The "Euro Million Lottery Promo" email message below, which claims the recipients have won the same lotto, is another EuroMillions lottery scam. The fake email message is being sent by lottery scammers to trick the recipients into believing that they are EuroMillions winners, and to trick them into sending their personal information in order to claim their so-called prizes. But, once personal information is sent to the lottery scammers, they will call their potential victims and ask them to send money, which they will claim is for taxes and other fees, in order to claim their so-called prizes. Therefore, recipients of email messages or other forms of messages that claim they are lottery winners should never send their money in order to claim lottery prizes. Legitimate lottery companies do not request money from their winners or ask them to make any form of payments for taxes and other fees.
The ''Euro Million Lottery Promo'' Lottery Scam
EuroMillions - email@example.com
This is to inform you that you just won £500,000 pounds in this weeks Euro million lottery Promo,
which was conducted on Tuesday 23rd of July 2019 and you email came out as one of our 10 lucky winner.
Please kindly contact our claims agent.
Claims Agent: Dr.George Peach
Congratulations once more.
Here are some important tips from EuroMillions to help prevent you from becoming a victim of lottery scams:
How to Identify a EuroMillions Lottery Scam
- It is not possible to win a EuroMillions prize, raffle, sweepstake or competition that you have not entered.
- To win a EuroMillions prize, you MUST have purchased a ticket for the correct draw date and your number selection MUST match the balls required to win the relevant prize.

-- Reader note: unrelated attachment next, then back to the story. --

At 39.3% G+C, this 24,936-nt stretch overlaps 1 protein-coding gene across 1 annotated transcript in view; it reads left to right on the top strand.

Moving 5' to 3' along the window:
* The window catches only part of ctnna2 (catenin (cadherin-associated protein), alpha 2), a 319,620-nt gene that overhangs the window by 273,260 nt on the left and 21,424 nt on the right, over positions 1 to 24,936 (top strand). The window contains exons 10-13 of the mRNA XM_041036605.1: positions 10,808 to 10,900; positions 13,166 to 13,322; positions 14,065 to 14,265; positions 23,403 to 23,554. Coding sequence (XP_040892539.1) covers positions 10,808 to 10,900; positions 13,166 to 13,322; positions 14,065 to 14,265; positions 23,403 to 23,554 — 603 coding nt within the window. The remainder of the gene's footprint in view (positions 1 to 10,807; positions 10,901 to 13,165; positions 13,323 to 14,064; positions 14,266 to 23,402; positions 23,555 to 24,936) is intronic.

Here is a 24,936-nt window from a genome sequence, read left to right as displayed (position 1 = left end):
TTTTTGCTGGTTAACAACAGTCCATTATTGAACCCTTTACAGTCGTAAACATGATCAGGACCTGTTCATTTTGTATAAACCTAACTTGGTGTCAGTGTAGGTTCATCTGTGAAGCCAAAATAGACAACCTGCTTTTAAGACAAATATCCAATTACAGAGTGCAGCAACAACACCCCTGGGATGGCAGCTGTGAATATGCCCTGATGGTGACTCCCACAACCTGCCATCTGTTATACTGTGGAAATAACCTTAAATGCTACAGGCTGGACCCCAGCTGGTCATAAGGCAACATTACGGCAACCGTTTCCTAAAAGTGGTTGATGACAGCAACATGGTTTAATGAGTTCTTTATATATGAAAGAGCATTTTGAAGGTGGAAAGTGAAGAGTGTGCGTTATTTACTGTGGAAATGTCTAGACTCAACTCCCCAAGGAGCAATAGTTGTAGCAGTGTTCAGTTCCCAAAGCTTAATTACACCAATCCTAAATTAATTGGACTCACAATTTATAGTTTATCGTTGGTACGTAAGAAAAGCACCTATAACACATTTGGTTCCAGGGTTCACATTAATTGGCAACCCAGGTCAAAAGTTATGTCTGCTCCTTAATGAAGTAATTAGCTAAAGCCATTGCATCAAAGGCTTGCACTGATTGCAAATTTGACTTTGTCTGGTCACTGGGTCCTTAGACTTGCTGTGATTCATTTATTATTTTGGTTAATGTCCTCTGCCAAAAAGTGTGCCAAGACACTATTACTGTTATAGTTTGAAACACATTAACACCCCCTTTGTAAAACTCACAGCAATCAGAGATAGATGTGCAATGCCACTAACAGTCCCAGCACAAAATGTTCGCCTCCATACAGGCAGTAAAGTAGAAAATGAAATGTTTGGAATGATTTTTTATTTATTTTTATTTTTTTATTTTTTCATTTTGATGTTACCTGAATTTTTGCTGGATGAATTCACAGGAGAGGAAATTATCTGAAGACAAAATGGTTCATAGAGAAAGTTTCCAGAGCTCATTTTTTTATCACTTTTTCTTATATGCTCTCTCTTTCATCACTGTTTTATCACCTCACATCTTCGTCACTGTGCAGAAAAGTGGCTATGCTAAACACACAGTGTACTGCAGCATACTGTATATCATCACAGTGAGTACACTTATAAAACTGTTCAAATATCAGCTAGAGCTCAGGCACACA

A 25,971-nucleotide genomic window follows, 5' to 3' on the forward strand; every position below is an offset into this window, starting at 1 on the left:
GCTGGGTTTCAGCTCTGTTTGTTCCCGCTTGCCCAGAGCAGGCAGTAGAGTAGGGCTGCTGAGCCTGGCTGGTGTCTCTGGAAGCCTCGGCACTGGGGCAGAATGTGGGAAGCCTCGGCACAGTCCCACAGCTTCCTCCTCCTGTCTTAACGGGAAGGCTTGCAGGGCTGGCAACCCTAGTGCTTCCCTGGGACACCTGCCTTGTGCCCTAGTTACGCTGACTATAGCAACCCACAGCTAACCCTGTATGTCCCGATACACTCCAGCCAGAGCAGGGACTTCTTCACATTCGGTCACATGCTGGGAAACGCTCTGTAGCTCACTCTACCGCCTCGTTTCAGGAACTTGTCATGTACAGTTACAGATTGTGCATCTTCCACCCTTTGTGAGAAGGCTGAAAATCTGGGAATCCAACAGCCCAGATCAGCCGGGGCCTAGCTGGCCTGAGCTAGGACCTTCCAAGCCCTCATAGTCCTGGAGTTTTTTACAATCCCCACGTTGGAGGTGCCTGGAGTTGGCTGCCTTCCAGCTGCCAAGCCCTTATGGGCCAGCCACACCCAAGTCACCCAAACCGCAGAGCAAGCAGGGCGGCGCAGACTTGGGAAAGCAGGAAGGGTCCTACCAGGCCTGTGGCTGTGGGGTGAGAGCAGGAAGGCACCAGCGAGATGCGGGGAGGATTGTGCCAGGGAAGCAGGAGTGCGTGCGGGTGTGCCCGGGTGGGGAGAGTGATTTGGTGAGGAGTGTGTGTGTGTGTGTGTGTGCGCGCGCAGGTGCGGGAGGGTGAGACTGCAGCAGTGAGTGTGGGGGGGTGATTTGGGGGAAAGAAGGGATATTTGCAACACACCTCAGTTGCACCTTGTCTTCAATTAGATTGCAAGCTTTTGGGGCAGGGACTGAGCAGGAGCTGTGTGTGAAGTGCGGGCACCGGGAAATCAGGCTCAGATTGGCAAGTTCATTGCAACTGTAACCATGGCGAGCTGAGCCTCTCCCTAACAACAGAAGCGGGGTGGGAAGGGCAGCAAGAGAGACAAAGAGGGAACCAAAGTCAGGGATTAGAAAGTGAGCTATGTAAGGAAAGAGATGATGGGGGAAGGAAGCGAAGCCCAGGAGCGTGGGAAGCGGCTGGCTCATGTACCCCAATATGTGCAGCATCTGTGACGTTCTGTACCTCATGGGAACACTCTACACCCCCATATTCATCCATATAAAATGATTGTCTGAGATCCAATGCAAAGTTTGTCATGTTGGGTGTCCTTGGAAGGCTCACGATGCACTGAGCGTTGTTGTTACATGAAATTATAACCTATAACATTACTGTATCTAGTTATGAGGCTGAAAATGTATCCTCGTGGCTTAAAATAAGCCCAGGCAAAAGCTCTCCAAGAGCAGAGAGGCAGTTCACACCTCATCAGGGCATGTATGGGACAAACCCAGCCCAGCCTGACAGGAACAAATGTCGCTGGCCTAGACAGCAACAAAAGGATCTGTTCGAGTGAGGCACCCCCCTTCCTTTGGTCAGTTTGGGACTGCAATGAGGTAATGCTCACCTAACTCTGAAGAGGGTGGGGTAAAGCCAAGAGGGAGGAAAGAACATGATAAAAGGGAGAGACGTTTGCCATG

- EuroMillions DO NOT offer prizes based on randomly selected mobile phone numbers or email addresses for games which individuals DID NOT ENTER.
- EuroMillions will not contact you directly if you win a prize. It is up to you to claim the prize and provide a winning ticket for the lottery in question.
- EuroMillions will not ask you to pay any type of 'fee' to receive your prize.
- EuroMillions will not ask you to pay the 'tax' due on the win in advance of receiving a prize.
Clues to Identify a Scam
All of the points listed below are usually a good indication that the winning notification you have received is a scam:
- The email has been sent from a free webmail address (for example @hotmail.com, @outlook.com or @yahoo.com) or from an unrelated address that could have been compromised.
- The letter or email does not address you personally but instead starts with something vague like 'Dear Winner'. However, as scams become more advanced, many fraudsters have gained access to mailing information and it may be addressed directly to you.
- Scam letters are often of poor quality, photocopied letterhead (although some will include a genuine business address in an attempt to provide legitimacy). It is worth noting that not all scam letters are of a low quality; scammers are constantly updating and improving technology so their messages may appear more legitimate.
- There is often a strict time limit to claim the 'prize'. This is intended to put the potential victim under pressure and deter them from seeking advice or investigating the matter further.
- Confidentiality is often demanded as a 'condition of winning'. Again, this is to deter the recipient from seeking the advice of friends or family who may be more familiar with this type of scam.
- The communication may contain complicated language and jargon in an attempt to baffle the reader and give the document an ‘official’ feel.
- Poor spelling, grammar, and syntax are usually a good indication that the letter or email is a scam.
- A photocopy of a cheque with your name on it may be contained within the communication to entice you into sending funds, something which real lotteries would never do.
What to do if you have received a Scam
If you receive a letter or email which claims that you have won a EuroMillions prize, raffle, sweepstake or competition that you have not entered, it is strongly recommended that you:
- DO NOT send any money
- DO NOT open any link contained in a suspicious email
- DO NOT respond to any suspicious email or letter
- DO NOT disclose any personal or financial information whether by email, letter or over the phone
- IF you have already responded, break off contact with the fraudster immediately
- IF you have provided personal or financial details, alert your bank immediately
- REPORT it to your local authorities who will provide further information on how to proceed as well as providing advice if you suspect you have been targeted.